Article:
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Portraits and Fifty Smiles- November 2010 newsletter

November 14th, 2010

Portraits and Fifty Smiles- November 2010 newsletter

Well, I'm back, looking forward to sending out art updates and newsletters again. There have been a few changes since my last newsletter. For one, there is a new website, similar to the old one, but a bit simpler and with a few new features. Another update: it is now possible for people to sign up for the art newsletter without my needing to be invited first, which is a better way to get information out to more people.

I will add sketches as well as paintings, so you can see the progression of my ideas and current projects. Perhaps this newsletter will keep me on track - keeping my activity more consistent, helping me to focus on the direction and evolution of my projects, and generate interest by others in my artwork.

As always, I would love feedback from my you: on which sketches you like, which ones might not work for you, and what projects or themes you would like to see more of. This feedback will help me to see my ideas from new perspectives, and develop my art further.

Current Projects

Recently I picked up a Watercolor Artist magazine which features interviews with several artists. Each artist's work demonstrates their own style, and their styles differ from each other as much as rain forests differ from deserts. One artist uses very loose, flowing brush strokes to express fast, blurred motion, while another uses tight, controlled dry-brush technique to suspend the viewer in a specific place and time. With all of the differences in technique and style, I noticed that the one thing each of the artists share is the conviction in solid drawing and compositional skills. Without the basic foundation of good drawing and composition, the artwork suffers.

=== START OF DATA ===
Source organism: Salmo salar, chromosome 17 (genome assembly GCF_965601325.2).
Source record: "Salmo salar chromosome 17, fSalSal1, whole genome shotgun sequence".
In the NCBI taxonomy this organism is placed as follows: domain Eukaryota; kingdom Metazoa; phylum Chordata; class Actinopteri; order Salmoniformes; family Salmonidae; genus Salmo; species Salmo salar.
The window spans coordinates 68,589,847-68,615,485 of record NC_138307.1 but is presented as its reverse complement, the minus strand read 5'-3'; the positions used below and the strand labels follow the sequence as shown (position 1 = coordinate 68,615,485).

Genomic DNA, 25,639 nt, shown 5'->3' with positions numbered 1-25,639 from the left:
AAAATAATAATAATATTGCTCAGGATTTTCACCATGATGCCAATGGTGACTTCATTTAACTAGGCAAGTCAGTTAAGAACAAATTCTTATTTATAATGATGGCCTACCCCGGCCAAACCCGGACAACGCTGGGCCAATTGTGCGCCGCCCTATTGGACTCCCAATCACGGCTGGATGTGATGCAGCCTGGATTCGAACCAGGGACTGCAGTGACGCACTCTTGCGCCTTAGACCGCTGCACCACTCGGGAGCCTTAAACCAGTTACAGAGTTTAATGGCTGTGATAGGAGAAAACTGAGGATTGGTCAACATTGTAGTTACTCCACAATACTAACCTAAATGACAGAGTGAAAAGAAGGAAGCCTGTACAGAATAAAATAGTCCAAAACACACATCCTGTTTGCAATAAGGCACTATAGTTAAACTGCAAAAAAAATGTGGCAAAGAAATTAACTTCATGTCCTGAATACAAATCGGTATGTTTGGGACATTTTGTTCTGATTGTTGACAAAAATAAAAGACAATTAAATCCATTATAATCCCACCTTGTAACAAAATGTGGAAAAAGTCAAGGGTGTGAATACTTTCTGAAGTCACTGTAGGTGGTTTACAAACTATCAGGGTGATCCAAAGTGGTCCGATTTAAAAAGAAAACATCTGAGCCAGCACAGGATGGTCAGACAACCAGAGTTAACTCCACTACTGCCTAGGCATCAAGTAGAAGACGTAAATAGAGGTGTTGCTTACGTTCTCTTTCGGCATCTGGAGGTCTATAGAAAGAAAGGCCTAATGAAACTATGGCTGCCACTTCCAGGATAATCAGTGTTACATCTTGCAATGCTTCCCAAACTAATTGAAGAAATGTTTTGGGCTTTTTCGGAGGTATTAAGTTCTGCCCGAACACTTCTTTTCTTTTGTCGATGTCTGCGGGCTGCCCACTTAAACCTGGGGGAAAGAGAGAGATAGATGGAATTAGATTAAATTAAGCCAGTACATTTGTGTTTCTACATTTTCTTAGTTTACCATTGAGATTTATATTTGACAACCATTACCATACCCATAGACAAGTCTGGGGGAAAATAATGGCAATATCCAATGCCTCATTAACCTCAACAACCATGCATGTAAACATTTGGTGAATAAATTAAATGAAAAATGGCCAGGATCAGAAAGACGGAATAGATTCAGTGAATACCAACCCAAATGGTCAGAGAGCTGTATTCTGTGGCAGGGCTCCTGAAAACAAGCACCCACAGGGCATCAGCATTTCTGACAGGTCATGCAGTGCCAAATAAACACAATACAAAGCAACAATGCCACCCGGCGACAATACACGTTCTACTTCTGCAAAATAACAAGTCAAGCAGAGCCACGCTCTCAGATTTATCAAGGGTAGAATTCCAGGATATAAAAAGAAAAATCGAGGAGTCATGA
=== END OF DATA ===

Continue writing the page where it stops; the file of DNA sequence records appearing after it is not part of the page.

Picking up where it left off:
So I am going to focus a lot more on my drawing and compositions. Beyond that, I have a couple of projects in mind. I am spending a lot of energy in portraiture. I like creating them; portraits are eye-catching and sentimental. I am starting on a long term project called Fifty Smiles, in which the theme of the art will be smiles, of any sort. The pieces may be abstract, realistic, or might just show the mouth, or perhaps just the eyes of someone smiling, but each piece will show a type of smile. I would like to do artwork that uplifts the viewer, but also encourages them to examine the different subtleties and character in different smiles. Eventually, I will get to a point where I will narrow down my artwork to fifty of my strongest pieces for the Smiles project, and I will then publish them in a book.

If anyone would like to contribute any photos, I would be glad to use them as a basis for some of my pieces, and may include them in my book, so please feel free to contact me if there are photos you would like to share for the project. I would love to have such beautiful subjects to draw, and would be happy to provide a personalized print or free copy of the book when it is published to those who participate.

Future projects:
(in no particular order)

Military themed paintings

Pumpkin Still Life (I have a feeling I'm going to time this project wrong)

Family photographs (three paintings, showing different elements of the family, as if they are photographs taped to the background).

So....

I hope everyone is doing well. I look forward to sharing more of my artwork with you, and I thank you for your feedback, your contributions, or for just being on the newsletter list!